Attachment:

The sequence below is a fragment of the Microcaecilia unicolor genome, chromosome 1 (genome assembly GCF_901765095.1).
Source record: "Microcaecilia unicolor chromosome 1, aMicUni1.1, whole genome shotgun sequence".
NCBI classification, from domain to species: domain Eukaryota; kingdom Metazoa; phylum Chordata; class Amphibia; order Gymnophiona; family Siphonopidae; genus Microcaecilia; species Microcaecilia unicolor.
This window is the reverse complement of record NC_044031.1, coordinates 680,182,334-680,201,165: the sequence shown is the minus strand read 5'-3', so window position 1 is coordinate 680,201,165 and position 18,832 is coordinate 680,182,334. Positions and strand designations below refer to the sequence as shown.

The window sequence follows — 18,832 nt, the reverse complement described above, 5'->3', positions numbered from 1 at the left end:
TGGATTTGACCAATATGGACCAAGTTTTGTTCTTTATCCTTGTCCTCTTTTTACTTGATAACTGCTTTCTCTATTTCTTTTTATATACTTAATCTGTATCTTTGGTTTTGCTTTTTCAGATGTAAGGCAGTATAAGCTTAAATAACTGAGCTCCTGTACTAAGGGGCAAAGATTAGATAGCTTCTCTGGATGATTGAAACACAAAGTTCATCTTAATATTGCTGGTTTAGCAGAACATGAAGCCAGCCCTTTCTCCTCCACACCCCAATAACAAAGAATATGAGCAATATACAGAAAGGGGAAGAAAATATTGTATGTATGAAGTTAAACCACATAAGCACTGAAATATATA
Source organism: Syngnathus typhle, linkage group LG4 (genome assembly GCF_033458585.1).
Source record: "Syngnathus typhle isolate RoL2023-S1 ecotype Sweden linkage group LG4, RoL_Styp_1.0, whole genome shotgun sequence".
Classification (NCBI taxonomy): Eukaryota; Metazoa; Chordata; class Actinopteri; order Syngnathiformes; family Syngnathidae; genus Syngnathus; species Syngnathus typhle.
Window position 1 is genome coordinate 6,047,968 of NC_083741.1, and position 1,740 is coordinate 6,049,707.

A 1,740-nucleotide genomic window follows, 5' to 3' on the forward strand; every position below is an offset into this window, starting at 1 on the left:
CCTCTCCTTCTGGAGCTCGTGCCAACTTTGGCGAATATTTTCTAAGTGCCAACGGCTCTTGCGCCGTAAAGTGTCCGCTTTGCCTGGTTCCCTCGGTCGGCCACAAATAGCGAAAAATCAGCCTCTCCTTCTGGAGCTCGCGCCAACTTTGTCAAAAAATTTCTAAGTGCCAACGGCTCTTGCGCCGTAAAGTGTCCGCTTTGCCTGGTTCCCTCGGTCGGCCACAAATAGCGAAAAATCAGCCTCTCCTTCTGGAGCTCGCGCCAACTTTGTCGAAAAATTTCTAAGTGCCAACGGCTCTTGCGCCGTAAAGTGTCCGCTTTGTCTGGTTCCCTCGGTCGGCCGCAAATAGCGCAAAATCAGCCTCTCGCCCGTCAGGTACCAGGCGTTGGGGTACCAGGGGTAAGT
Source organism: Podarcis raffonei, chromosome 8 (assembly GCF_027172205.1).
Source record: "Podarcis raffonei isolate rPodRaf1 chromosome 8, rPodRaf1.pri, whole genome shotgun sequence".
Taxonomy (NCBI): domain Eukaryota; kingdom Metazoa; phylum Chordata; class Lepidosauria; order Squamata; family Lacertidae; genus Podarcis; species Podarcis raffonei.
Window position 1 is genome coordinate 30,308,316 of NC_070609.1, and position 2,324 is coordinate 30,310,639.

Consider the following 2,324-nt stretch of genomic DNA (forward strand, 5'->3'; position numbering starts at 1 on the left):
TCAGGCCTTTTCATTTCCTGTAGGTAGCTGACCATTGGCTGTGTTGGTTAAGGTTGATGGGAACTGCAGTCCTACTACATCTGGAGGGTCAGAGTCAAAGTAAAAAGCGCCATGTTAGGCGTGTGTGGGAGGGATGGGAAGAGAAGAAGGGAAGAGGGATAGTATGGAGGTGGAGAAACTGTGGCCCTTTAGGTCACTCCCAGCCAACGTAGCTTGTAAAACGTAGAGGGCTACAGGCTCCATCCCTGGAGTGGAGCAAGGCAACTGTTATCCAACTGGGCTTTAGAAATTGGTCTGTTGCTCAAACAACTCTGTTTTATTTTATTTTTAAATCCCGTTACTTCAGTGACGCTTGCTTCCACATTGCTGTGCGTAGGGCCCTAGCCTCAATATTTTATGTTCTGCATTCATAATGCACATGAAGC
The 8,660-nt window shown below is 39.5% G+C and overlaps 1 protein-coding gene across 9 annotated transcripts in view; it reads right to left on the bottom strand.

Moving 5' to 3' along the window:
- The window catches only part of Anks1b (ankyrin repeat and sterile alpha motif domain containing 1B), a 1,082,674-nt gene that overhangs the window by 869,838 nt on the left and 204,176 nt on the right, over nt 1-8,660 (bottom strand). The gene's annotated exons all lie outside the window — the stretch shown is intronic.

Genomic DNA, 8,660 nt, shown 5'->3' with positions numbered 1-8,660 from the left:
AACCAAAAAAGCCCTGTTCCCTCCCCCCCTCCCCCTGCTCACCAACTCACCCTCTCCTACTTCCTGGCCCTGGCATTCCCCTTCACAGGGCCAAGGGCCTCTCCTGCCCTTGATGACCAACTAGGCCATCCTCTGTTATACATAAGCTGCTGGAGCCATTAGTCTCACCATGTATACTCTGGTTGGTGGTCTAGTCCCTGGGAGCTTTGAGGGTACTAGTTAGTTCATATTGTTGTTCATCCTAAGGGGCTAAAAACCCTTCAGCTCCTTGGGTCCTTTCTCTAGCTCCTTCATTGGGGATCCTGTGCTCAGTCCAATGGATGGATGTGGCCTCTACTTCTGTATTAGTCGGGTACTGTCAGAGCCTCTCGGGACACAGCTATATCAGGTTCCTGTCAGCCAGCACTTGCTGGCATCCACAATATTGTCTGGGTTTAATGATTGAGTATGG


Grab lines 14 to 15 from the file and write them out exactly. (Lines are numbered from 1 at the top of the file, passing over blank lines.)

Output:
Source record: "Podarcis raffonei isolate rPodRaf1 chromosome 8, rPodRaf1.pri, whole genome shotgun sequence".
Taxonomy (NCBI): domain Eukaryota; kingdom Metazoa; phylum Chordata; class Lepidosauria; order Squamata; family Lacertidae; genus Podarcis; species Podarcis raffonei.